“It is also Medicine. Is anyone among you sad? Let but Jesus come into his heart, and the mouth echo him, saying Jesus! And lo, the light of that Name disperses every cloud, and brings sunshine back again. Have any of you committed sin? And is despair driving you into the snare of death? Invoke the Name of life, and life will come back to the soul. Was there ever a man, that, hearing this saving Name, could keep up that common fault of hardness of heart, or drowsiness of sluggishness, or rancor of soul, or languor of sloth? If anyone, perchance, felt that the fountain of his tears was dry, did it not gush forth more plentifully than ever, and flow more sweetly than ever, as soon as he invoked the Name of Jesus? If any of us were ever in danger, and our heart beat with fear, did not this Name of power bring us confidence and courage the moment we pronounced it? When we were tossed to and fro by perplexing doubts, did not the evidence of what was right burst on us as we called upon the Name of light? When we were tossed to and fro by perplexing doubts, did not the evidence of what was right burst on us as we called upon the Name of light? When we were discouraged, and well night crushed, by adversity, did not our heart take courage, when our tongue uttered the Name of help? All this is most true; for all these miseries are the sicknesses and faintings of our soul, and the Name of Jesus is our Medicine.
“But, let us see how all this comes to pass. Call upon me in the day of trouble, says the Lord; I will deliver thee, and thou shalt glorify me. There is nothing which so restrains the impulse of anger, calms the swelling of pride, heals the wound of envy, represses the insatiability of luxury, smothers the flame of lust, quenches the thirst of avarice, and dispels the fever of uncleanliness—as the Name of Jesus. For when I pronounce this Name, I bring before my mind the Man, who, by excellence, is meek and humble of heart, benign, sober, chaste, merciful, and filled with everything that is good and hold, nay, who is the very God Almighty—whose example heals me, and whose assistance strengthens me. I say all this, when I say Jesus. Here have I my model, for he is Man; and my help, for his God; the one provides me with precious drugs, the other gives them efficacy; and from the two I make a potion such as no physician knows how to make.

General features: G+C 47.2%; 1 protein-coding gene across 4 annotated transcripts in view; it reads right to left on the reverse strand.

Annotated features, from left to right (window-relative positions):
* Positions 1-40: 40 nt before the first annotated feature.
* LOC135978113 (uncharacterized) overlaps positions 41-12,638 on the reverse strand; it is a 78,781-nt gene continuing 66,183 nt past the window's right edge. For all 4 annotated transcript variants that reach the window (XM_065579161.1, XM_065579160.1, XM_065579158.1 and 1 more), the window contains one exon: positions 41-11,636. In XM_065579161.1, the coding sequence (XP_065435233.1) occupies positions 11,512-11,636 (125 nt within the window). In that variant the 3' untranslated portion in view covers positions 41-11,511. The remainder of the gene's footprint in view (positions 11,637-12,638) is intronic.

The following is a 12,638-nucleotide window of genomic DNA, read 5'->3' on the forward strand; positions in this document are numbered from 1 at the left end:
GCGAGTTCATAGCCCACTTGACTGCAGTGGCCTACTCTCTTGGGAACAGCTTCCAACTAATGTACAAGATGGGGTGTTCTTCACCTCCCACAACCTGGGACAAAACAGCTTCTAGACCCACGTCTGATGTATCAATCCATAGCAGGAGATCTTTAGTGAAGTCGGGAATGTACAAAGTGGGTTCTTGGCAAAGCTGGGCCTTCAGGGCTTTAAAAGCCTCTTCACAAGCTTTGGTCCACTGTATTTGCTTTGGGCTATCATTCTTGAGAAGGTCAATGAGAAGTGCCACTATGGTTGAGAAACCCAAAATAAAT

“Here is the electuary, my soul, hid in the casket of this Name Jesus; believe me, it is wholesome, and good for every ailment thou canst possibly have. Ever have it with thee, in thy bosom and in thy hand; so that all thy affections and actions may be directed to Jesus.”
The feast of the Holy Name is of comparatively recent origin, its first promoter was St. Bernardine of Siena, who lived in the fifteenth century. This holy man established the practice of representing the Holy Name of Jesus surrounded with rays, and formed into a monogram of tis three first letters, HIS. The custom spread rapidly through Italy, and was zealously propagated by the great St. John of Capestrano, who, like St. Bernardine of Siena, was of the Order of Friars Minor. The Holy See gave its formal approbation to this manner of honouring the Name of our Saviour, and, in the early part of the sixteenth century, Pope Clement VI, after long entreaties, granted to the whole Franciscan Order the privilege of keeping a special Feast in honour of the Most Holy Name of Jesus.
Rome extended the same favour to various Churches; and, at length, the Feast was inserted in the universal Calendar. It was in the year 1721, at the request of Charles VI, Emperor of Germany, that Pope Innocent XII decreed that the Feast of the Most Holy Name of Jesus should be kept throughout the whole Church; he also chose the Second Sunday after the Epiphany as the day, but as we have already explained, the feast is now fixed for the Sunday following the Circumcision.